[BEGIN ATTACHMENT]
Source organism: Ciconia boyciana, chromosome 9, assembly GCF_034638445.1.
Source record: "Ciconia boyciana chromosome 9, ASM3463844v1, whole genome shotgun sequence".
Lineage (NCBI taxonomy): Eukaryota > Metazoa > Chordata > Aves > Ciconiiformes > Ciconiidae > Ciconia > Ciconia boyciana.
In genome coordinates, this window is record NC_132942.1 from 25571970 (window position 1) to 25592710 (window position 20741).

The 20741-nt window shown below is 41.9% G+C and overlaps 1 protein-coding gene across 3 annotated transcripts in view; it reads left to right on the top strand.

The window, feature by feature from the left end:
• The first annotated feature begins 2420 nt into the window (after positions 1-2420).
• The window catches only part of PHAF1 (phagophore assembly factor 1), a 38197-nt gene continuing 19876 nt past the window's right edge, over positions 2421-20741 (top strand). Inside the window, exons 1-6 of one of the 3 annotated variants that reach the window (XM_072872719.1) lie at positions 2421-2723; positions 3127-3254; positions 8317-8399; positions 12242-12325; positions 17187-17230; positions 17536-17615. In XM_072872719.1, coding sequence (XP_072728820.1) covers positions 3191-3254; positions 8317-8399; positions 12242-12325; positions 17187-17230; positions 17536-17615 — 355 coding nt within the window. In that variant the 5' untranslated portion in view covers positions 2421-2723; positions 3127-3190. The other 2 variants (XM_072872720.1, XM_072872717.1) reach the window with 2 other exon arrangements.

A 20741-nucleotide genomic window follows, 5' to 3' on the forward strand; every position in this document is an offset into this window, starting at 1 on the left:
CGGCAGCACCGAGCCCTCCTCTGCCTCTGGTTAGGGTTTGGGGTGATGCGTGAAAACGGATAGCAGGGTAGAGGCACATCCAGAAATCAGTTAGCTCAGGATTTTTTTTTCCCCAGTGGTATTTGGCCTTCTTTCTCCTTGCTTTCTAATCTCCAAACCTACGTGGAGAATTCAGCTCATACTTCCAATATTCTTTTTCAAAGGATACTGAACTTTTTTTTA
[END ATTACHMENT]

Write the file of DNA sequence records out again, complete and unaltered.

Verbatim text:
Source organism: Ciconia boyciana, chromosome 9, assembly GCF_034638445.1.
Source record: "Ciconia boyciana chromosome 9, ASM3463844v1, whole genome shotgun sequence".
Lineage (NCBI taxonomy): Eukaryota > Metazoa > Chordata > Aves > Ciconiiformes > Ciconiidae > Ciconia > Ciconia boyciana.
In genome coordinates, this window is record NC_132942.1 from 25571970 (window position 1) to 25592710 (window position 20741).

The 20741-nt window shown below is 41.9% G+C and overlaps 1 protein-coding gene across 3 annotated transcripts in view; it reads left to right on the top strand.

The window, feature by feature from the left end:
• The first annotated feature begins 2420 nt into the window (after positions 1-2420).
• The window catches only part of PHAF1 (phagophore assembly factor 1), a 38197-nt gene continuing 19876 nt past the window's right edge, over positions 2421-20741 (top strand). Inside the window, exons 1-6 of one of the 3 annotated variants that reach the window (XM_072872719.1) lie at positions 2421-2723; positions 3127-3254; positions 8317-8399; positions 12242-12325; positions 17187-17230; positions 17536-17615. In XM_072872719.1, coding sequence (XP_072728820.1) covers positions 3191-3254; positions 8317-8399; positions 12242-12325; positions 17187-17230; positions 17536-17615 — 355 coding nt within the window. In that variant the 5' untranslated portion in view covers positions 2421-2723; positions 3127-3190. The other 2 variants (XM_072872720.1, XM_072872717.1) reach the window with 2 other exon arrangements.

A 20741-nucleotide genomic window follows, 5' to 3' on the forward strand; every position in this document is an offset into this window, starting at 1 on the left:
CGGCAGCACCGAGCCCTCCTCTGCCTCTGGTTAGGGTTTGGGGTGATGCGTGAAAACGGATAGCAGGGTAGAGGCACATCCAGAAATCAGTTAGCTCAGGATTTTTTTTTCCCCAGTGGTATTTGGCCTTCTTTCTCCTTGCTTTCTAATCTCCAAACCTACGTGGAGAATTCAGCTCATACTTCCAATATTCTTTTTCAAAGGATACTGAACTTTTTTTTA